Crime Prevention

Join the Justice Clearinghouse for the webinar “Social Network Analysis: An Innovative Tool to Maximize NIBIN Leads” on Thursday, June 7 from 3:00 to 4:00 p.m. ET. During this webinar, participants will learn how social network analysis (SNA) can be applied to criminal justice data – including leads from the National Integrated Ballistic Information Network (NIBIN) – to better understand violent crime.

Social Network Analysis: An Innovative Tool to Maximize NIBIN Leads

Crime and violence are highly socially connected. As criminal justice practitioners continue to learn about the small percent of the population responsible for the majority of violence, they have to use data analysis tools to focus resources (prevention, intervention, and enforcement) on the small world of people at high risk for being involved in violence, either as offenders or victims. This webinar will examine how social network analysis (SNA) can be applied to criminal justice data to better understand the small world of violence.

To Serve, Protect, and Treat: Law Enforcement and Treatment Courts, NDCRC Webinar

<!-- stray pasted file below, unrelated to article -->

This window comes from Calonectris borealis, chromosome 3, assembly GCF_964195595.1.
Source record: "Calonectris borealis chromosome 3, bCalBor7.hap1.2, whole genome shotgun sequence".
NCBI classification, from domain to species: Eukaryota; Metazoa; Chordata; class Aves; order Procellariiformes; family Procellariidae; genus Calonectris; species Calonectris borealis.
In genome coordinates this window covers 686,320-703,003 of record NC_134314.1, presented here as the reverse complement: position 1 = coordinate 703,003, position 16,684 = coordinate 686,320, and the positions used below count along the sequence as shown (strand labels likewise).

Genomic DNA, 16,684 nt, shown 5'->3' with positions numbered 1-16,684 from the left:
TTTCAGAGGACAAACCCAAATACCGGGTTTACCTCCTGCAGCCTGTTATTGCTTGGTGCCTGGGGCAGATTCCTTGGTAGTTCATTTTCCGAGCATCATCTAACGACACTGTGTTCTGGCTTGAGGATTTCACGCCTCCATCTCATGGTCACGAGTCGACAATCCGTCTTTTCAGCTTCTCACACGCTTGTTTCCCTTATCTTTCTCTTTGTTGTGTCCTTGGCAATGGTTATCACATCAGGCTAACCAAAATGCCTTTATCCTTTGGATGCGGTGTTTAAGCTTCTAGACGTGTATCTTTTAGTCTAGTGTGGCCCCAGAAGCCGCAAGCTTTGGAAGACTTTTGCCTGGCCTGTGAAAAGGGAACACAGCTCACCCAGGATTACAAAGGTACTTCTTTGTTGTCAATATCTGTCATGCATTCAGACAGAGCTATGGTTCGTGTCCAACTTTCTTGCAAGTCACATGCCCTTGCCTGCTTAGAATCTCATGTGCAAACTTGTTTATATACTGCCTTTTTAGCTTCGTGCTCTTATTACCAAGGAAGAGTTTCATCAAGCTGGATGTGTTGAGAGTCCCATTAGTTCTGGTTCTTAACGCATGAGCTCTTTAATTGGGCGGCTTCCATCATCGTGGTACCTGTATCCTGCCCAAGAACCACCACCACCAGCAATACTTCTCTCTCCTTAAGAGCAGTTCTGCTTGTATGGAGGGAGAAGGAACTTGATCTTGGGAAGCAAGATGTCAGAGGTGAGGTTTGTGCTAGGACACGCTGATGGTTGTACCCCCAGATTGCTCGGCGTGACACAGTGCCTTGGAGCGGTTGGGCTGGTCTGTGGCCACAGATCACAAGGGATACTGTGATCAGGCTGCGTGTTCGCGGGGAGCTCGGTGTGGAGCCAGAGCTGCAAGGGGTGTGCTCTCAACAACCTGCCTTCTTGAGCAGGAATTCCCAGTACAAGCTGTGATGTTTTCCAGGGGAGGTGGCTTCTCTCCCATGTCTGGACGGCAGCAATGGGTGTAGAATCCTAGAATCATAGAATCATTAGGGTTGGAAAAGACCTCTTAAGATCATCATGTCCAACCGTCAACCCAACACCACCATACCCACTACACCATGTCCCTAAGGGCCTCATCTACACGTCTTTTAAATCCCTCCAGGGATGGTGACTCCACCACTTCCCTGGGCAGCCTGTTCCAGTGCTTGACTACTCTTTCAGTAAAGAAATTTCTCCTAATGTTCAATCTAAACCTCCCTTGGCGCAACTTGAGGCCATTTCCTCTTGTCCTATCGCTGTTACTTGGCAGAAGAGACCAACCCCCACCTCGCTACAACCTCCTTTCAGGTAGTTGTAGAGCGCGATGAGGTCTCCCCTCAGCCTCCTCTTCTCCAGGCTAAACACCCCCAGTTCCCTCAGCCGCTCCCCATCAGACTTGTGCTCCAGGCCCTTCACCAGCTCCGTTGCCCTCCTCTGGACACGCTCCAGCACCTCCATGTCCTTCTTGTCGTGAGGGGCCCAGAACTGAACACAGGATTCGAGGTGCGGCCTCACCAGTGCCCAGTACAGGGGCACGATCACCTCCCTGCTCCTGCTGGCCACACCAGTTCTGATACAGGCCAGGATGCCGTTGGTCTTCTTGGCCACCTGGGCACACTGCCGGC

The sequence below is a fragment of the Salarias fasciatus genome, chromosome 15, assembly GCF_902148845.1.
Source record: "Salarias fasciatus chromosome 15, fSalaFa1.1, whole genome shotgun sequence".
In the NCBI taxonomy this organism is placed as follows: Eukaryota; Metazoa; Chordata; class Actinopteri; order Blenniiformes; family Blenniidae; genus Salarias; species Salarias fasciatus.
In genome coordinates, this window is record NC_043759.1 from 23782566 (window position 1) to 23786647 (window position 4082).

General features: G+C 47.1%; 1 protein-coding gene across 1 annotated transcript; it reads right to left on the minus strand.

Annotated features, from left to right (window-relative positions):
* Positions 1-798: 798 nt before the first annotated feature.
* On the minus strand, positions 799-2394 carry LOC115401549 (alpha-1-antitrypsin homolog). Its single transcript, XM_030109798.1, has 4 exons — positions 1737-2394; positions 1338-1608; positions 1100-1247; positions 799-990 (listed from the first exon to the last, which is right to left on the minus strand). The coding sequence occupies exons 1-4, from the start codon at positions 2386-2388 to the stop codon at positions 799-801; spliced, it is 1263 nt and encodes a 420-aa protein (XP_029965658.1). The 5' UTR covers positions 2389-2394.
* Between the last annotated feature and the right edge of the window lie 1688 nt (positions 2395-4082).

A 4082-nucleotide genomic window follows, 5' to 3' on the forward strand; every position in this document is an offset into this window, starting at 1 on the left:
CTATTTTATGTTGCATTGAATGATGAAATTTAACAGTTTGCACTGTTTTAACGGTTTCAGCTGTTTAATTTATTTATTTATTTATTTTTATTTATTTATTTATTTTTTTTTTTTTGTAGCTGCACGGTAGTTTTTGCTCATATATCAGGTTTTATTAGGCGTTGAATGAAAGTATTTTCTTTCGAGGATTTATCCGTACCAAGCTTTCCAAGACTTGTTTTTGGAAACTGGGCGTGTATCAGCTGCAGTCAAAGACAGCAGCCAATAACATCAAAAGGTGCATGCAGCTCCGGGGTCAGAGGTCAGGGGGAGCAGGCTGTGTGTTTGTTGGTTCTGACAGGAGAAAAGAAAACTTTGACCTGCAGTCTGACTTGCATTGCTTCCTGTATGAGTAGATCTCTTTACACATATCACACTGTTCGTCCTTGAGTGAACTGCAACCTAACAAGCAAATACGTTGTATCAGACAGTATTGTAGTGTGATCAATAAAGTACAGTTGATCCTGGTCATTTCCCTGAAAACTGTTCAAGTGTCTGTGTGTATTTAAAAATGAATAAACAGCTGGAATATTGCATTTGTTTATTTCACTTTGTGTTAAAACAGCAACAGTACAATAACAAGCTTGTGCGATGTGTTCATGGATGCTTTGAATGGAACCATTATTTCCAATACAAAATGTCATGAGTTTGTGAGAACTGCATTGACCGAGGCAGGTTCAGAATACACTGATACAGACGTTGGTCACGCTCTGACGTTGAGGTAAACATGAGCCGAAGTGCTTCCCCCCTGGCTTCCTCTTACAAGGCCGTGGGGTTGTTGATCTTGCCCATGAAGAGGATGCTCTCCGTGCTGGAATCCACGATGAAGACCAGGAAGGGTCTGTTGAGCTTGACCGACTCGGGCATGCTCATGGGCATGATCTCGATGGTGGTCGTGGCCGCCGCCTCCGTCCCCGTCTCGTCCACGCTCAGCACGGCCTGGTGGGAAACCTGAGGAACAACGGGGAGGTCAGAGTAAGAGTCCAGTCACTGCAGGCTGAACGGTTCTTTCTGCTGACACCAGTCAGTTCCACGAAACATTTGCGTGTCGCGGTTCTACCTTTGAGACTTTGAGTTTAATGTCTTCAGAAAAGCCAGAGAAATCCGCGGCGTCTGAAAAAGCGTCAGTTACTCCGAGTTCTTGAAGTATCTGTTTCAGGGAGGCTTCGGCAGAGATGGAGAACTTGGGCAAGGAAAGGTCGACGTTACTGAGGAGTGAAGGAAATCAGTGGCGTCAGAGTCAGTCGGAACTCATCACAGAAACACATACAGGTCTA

Law enforcement is often the first point of contact for those with substance use disorders. In the United States, approximately 1.5 million individuals arrested each year are at risk of substance dependence. Treatment courts strive to combine effective justice approaches with clinical services, and law enforcement officers are vital to achieving this goal.

Adult Drug Court Discretionary Grant Program FY 2018 Competitive Grant Announcement Webinar

During this webinar, Gregory Torain, Bureau of Justice Assistance (BJA) Policy Advisor, will review the fiscal year 2018 BJA Adult Drug Court Discretionary Grant Program Solicitation guidelines and will be available to answer questions. Moderator: Preeti Menon, Senior Associate Director, Justice Programs Office.

 

Webinar: Implementing Evidence Based Practices and Services with Fidelity

Although crime control policy and program development processes are increasingly being informed by scientific evidence, identifying and adopting what works is only part of what’s needed to realize positive outcomes. Evidence-based programs and practices (EBPs) still have to be implemented with fidelity and integrity in order to be successful. Unfortunately, implementation is not an easy task. Implementation science, however, can help practitioners tackle implementation challenges so the promise of EBPs can be more fully realized.

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